Must Tithes Be Given Only To Church?

Tithing For Today: Why Tithing Is Good For Everyone In Every Era

Good Question
Deserves Thoughtful Answer

Recently on Yahoo Answers a person (we’ll call him Jerry) submitted a question about tithing:

“Does money I tithe have to be given to the church?”

The reason for the question had nothing to do with selfishness, materialism or bad financial management. His question was motivated by generosity.

The church Jerry attends was preparing to send kids to camp and there were a couple of kids who couldn’t afford to go. Diverting Jerry’s tithe to this need for three months would cover the expense and he wondered if that was legit. Would that still qualify as “tithing?”

He also made it clear that he wasn’t questioning the rationale behind tithing (devoting ten percent of your income to God). In fact, he specified that only people who believed in tithing should respond and he further qualified by requesting only “respectful” answers. I almost laughed at the request. Having been scorched a few times by anti-tithers I wanted to put on a flack jacket before reading some of the responses. He had obviously faced a few also.

And sure enough one anti-tithing respondent spewed the venom we have come to expect: calling names, restating old arguments and generally abusing those who disagree. I wont’ waste time responding.

The truth is, this is a good question. It speaks to one particular issue about tithing, “where are tithes to be offered” and it deserves a thoughtful answer.

To be clear the question here is not, should I give tithes to my church but rather must I give all my tithes only to my church. That is an important clarification. Even anti-tithing folks give money to the church they attend.

Some tithers, however, do argue that every cent of the tithe belongs to the church and they usually refer to this practice as “storehouse tithing.” The argument is based mostly on one passage, Malachi 3:10 which literally says…

“Bring all the tithe into the storehouse…”

Storehouse Tithing

Tithers equate the storehouse in the Old Testament, the Temple, with the church in the New Testament. Anti-tithers debate this, suggesting that the entire Old Testament is obliterated by the New.

That idea, of course, can’t be logically sustained. Christ’s death did render ceremonial law nonessential but principles of truth and spiritual practices embedded in the law – and established before the law – are still relevant today. Churches still teach the truth, make judgments among believers and evangelize the world – all things done in the Old Testament – and should be funded in the same way, tithing.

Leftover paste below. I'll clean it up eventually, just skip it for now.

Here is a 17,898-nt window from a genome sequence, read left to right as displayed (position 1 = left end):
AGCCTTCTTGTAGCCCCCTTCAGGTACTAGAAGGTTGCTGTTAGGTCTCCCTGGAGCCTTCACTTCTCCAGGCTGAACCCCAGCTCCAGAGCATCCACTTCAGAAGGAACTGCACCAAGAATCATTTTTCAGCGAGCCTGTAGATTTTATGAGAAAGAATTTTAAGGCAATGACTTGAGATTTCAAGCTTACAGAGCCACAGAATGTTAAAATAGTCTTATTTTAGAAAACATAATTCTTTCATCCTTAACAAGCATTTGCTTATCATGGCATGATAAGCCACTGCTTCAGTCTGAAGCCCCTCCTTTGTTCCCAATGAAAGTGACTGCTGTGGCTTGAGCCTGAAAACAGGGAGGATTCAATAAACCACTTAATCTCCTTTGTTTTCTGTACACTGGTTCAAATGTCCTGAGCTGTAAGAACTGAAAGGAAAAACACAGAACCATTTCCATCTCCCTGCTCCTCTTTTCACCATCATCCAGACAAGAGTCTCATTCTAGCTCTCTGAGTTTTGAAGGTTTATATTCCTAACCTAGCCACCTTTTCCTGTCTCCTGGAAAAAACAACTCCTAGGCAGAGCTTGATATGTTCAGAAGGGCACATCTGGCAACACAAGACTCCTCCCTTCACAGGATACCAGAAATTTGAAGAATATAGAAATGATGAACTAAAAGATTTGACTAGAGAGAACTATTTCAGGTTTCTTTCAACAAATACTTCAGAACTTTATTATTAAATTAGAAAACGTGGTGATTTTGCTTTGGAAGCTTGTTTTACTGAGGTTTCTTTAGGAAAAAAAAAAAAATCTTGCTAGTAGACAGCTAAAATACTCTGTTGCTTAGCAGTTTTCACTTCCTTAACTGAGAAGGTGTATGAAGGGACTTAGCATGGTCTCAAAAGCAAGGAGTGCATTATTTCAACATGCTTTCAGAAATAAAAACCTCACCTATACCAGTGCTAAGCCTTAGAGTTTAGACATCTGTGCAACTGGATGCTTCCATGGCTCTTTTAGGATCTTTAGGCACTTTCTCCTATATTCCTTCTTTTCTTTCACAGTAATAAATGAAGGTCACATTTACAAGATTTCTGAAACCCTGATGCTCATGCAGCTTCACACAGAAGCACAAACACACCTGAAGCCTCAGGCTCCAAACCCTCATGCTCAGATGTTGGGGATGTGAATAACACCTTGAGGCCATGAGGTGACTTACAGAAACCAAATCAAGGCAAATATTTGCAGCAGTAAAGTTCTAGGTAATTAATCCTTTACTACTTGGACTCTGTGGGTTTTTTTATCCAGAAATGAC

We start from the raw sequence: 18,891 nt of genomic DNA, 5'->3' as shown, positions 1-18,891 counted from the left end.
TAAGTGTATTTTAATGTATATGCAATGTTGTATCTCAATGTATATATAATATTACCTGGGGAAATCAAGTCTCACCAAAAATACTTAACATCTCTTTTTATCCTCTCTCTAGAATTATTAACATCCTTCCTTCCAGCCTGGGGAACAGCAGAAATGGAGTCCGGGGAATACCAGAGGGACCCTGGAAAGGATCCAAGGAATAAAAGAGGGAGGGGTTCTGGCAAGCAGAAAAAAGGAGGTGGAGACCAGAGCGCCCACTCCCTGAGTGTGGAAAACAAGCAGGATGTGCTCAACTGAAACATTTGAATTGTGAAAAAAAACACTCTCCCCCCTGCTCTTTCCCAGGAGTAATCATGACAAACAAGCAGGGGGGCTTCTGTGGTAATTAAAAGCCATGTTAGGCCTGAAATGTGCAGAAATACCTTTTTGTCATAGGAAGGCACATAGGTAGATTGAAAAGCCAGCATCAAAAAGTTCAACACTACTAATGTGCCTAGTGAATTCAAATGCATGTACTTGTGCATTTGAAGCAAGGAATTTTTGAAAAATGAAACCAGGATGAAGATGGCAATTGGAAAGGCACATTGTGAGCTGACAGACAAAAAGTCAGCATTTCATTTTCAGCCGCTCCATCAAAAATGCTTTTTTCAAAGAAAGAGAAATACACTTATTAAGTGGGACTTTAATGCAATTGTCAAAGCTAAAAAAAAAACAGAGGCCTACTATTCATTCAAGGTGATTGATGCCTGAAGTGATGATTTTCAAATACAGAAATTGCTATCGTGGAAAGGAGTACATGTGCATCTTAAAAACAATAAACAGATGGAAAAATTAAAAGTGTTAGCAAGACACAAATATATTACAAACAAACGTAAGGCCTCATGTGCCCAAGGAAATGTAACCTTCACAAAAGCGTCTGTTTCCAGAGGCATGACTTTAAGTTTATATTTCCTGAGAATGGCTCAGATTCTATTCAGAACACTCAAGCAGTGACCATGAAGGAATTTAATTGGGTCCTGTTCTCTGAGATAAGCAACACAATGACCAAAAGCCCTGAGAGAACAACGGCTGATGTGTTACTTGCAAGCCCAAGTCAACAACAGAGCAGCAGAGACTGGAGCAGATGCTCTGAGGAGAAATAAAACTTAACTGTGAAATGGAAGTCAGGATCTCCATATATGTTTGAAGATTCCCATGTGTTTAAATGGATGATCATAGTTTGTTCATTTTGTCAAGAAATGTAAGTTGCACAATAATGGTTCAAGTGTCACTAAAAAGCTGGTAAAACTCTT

So my answer to Jerry was the following:

  • Suggest to the leadership of the church that some of the offerings, a percentage maybe, be placed aside for charitable purposes. We do that in our church and have provided financial assistance, with no strings attached, for people in and out of the church. Obviously subsidizing camp expenses for kids could be covered out of this fund. Do keep in mind that a suggestion like this may take time for implementation. You might even have to motivate it with sound explanations from a biblical perspective.
    In the Old Testament a third of the tithe was given to the needy so there is precedent for the practice. That constitutes biblical justification for keeping a portion of your tithe aside, no more than a third, which could be used for charitable purposes.
    In the Jewish communities they still practice this today.
    Keeping some of the tithe to one side requires more bookkeeping but that develops skills that are useful.
  • Another option is for the church to provide opportunities for the needy kids, or any others, to earn the money for camp. That might be better than giving it away. They will learn from the experience and probably get more out of camp. It is better to help them with “life issues” than just give them money.

You can, of course, give your tithe directly to individuals but in that case the money can’t be claimed against your tax return. Tax deductible donations must be channeled through registered organizations such as churches or other nonprofits. So, if Jerry’s church is not agreeable to his plan or he can’t find another charity that is, he will have to weigh his decision against the loss of a tax deduction.

As a side note, this doesn’t apply in every country. Some countries exempt offerings and some don’t. For example, a few that allow exemptions are: USA, Canada, UK and New Zealand and a couple that don’t are Australia and South Africa. Of those that do allow exemptions, the tax code is structured differently from one to the next.

The bottom line is this. “Storehouse Tithing” – Giving all your tithe only to your church – does not represent an absolute. It isn’t like adultery. It is more an operational principle than a moral restriction. God is concerned about the poor and needy so allocating a portion of your tithe for such causes is very acceptable.

But, it is fair to say that a portion of your tithe should be given to your church. If you benefit from your church and the church maintains biblical ministries it is only reasonable to support it financially. Membership is synonymous with partnership and tithing is one way to express solidarity.

Obviously, if you are not happy with your church, you should find another one.

What do you THINK!AboutIt?

In Tithing, Douglas Leblanc provides much more than a narrow discussion on a traditional issue. It isn’t the same old arguments presented the same boringly technical way.

Instead, and probably because he is “no theologian or exegetical writer,” Douglas has found an intriguing way to cut to the real heart of the issue. He shares the experiences of eleven different couples and one lone Monsignor, all of whom endorse tithing for a very similar reason: selflessness.


  1. Larry Blecha says